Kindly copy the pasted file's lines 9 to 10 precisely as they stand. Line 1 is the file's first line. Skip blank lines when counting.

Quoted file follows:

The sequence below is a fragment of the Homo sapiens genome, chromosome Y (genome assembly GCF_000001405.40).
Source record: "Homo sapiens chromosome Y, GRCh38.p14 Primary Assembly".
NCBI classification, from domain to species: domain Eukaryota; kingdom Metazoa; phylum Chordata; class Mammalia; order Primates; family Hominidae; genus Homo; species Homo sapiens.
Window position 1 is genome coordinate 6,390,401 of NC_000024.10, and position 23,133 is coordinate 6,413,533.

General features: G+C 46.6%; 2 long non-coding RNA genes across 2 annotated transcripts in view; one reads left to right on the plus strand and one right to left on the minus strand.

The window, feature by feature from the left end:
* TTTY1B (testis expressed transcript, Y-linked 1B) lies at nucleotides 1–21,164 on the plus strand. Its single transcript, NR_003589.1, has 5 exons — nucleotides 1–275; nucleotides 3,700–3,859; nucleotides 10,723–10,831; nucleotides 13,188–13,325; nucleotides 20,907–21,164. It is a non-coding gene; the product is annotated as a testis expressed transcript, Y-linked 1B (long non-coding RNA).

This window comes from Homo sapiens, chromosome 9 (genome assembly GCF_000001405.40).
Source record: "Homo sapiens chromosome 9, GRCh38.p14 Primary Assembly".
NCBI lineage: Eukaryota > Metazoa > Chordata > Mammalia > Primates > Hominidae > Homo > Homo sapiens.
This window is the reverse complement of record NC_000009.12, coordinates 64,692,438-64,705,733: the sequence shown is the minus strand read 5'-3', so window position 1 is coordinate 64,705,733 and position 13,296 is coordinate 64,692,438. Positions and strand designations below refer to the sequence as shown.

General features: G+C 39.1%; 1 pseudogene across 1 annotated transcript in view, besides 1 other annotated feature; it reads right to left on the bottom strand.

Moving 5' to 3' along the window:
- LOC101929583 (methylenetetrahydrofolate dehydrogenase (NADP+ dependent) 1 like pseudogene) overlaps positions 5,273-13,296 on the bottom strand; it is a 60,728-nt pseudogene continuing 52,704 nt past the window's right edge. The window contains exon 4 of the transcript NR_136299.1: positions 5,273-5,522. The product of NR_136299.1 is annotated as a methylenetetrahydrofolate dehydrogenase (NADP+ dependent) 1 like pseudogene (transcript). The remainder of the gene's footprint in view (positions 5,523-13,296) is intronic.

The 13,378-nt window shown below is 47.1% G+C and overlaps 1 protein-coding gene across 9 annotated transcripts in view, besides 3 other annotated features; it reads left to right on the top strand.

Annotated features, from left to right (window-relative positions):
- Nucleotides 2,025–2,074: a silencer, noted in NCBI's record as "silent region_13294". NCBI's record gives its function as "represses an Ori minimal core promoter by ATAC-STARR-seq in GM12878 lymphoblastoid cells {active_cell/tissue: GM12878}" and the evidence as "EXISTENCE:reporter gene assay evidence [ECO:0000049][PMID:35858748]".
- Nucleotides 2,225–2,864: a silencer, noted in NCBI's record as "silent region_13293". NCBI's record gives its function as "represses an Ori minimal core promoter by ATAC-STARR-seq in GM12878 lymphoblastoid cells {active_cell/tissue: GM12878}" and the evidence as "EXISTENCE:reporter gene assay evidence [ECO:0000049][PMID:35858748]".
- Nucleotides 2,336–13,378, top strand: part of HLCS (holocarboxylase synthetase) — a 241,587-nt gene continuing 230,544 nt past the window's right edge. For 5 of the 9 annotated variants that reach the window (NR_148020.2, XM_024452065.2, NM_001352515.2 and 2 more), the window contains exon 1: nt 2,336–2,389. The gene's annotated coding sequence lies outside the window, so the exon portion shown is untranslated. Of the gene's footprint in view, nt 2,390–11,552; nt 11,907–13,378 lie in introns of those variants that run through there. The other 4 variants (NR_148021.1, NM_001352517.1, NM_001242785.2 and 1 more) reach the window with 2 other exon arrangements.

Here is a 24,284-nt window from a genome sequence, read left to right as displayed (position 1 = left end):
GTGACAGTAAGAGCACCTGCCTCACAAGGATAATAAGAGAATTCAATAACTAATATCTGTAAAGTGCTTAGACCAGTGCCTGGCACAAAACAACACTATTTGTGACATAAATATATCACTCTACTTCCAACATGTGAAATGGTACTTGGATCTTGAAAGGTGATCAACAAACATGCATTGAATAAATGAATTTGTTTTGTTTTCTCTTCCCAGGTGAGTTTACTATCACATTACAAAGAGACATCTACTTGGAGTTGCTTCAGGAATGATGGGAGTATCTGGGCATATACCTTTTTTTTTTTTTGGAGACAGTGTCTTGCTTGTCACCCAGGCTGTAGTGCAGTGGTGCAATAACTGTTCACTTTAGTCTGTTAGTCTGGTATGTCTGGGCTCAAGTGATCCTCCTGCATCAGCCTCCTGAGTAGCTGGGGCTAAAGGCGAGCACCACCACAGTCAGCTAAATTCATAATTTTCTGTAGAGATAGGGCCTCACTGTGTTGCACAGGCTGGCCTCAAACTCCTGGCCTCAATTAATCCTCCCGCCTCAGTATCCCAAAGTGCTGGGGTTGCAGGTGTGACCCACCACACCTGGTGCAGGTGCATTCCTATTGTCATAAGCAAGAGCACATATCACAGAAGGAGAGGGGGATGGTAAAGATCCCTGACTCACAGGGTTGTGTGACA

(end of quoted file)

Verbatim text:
Source record: "Homo sapiens chromosome 9, GRCh38.p14 Primary Assembly".
NCBI lineage: Eukaryota > Metazoa > Chordata > Mammalia > Primates > Hominidae > Homo > Homo sapiens.